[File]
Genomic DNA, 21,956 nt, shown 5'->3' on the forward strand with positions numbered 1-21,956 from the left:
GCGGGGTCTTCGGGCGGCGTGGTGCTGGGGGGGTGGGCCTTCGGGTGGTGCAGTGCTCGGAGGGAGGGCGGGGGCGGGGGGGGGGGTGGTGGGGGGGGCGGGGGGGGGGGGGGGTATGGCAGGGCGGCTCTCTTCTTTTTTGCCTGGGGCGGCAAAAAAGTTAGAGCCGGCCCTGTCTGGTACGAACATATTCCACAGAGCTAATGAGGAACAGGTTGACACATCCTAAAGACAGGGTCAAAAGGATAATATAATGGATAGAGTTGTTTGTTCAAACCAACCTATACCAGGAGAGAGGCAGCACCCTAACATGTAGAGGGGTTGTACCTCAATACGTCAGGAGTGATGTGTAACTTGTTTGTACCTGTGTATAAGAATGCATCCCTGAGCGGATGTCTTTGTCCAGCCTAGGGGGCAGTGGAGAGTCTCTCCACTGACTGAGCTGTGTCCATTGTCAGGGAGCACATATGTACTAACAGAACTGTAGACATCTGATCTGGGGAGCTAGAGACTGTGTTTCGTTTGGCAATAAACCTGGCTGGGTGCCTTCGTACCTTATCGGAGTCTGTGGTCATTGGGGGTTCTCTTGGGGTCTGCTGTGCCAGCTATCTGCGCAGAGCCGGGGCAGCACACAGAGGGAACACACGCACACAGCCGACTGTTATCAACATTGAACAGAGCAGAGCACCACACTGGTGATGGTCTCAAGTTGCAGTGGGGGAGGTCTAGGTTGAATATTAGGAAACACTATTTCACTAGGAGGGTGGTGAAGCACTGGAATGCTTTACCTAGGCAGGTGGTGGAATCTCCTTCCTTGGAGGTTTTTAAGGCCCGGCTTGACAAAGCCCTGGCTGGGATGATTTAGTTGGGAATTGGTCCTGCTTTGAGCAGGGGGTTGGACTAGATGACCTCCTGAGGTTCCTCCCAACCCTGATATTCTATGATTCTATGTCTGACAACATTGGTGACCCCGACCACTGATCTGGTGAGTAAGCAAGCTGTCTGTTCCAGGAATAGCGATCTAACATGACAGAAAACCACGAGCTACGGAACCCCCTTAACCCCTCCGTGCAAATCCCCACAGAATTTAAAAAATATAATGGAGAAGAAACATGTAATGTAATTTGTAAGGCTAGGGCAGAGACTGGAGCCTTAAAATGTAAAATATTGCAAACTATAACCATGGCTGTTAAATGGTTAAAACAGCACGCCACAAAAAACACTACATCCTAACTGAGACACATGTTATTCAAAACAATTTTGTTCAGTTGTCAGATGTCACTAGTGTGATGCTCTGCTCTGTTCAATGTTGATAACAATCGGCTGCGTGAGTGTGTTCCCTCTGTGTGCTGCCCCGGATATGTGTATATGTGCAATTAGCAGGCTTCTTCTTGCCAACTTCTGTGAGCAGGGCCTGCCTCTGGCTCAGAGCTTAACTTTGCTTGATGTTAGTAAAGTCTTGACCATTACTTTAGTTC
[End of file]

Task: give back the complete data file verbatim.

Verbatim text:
Genomic DNA, 21,956 nt, shown 5'->3' on the forward strand with positions numbered 1-21,956 from the left:
GCGGGGTCTTCGGGCGGCGTGGTGCTGGGGGGGTGGGCCTTCGGGTGGTGCAGTGCTCGGAGGGAGGGCGGGGGCGGGGGGGGGGGTGGTGGGGGGGGCGGGGGGGGGGGGGGGTATGGCAGGGCGGCTCTCTTCTTTTTTGCCTGGGGCGGCAAAAAAGTTAGAGCCGGCCCTGTCTGGTACGAACATATTCCACAGAGCTAATGAGGAACAGGTTGACACATCCTAAAGACAGGGTCAAAAGGATAATATAATGGATAGAGTTGTTTGTTCAAACCAACCTATACCAGGAGAGAGGCAGCACCCTAACATGTAGAGGGGTTGTACCTCAATACGTCAGGAGTGATGTGTAACTTGTTTGTACCTGTGTATAAGAATGCATCCCTGAGCGGATGTCTTTGTCCAGCCTAGGGGGCAGTGGAGAGTCTCTCCACTGACTGAGCTGTGTCCATTGTCAGGGAGCACATATGTACTAACAGAACTGTAGACATCTGATCTGGGGAGCTAGAGACTGTGTTTCGTTTGGCAATAAACCTGGCTGGGTGCCTTCGTACCTTATCGGAGTCTGTGGTCATTGGGGGTTCTCTTGGGGTCTGCTGTGCCAGCTATCTGCGCAGAGCCGGGGCAGCACACAGAGGGAACACACGCACACAGCCGACTGTTATCAACATTGAACAGAGCAGAGCACCACACTGGTGATGGTCTCAAGTTGCAGTGGGGGAGGTCTAGGTTGAATATTAGGAAACACTATTTCACTAGGAGGGTGGTGAAGCACTGGAATGCTTTACCTAGGCAGGTGGTGGAATCTCCTTCCTTGGAGGTTTTTAAGGCCCGGCTTGACAAAGCCCTGGCTGGGATGATTTAGTTGGGAATTGGTCCTGCTTTGAGCAGGGGGTTGGACTAGATGACCTCCTGAGGTTCCTCCCAACCCTGATATTCTATGATTCTATGTCTGACAACATTGGTGACCCCGACCACTGATCTGGTGAGTAAGCAAGCTGTCTGTTCCAGGAATAGCGATCTAACATGACAGAAAACCACGAGCTACGGAACCCCCTTAACCCCTCCGTGCAAATCCCCACAGAATTTAAAAAATATAATGGAGAAGAAACATGTAATGTAATTTGTAAGGCTAGGGCAGAGACTGGAGCCTTAAAATGTAAAATATTGCAAACTATAACCATGGCTGTTAAATGGTTAAAACAGCACGCCACAAAAAACACTACATCCTAACTGAGACACATGTTATTCAAAACAATTTTGTTCAGTTGTCAGATGTCACTAGTGTGATGCTCTGCTCTGTTCAATGTTGATAACAATCGGCTGCGTGAGTGTGTTCCCTCTGTGTGCTGCCCCGGATATGTGTATATGTGCAATTAGCAGGCTTCTTCTTGCCAACTTCTGTGAGCAGGGCCTGCCTCTGGCTCAGAGCTTAACTTTGCTTGATGTTAGTAAAGTCTTGACCATTACTTTAGTTC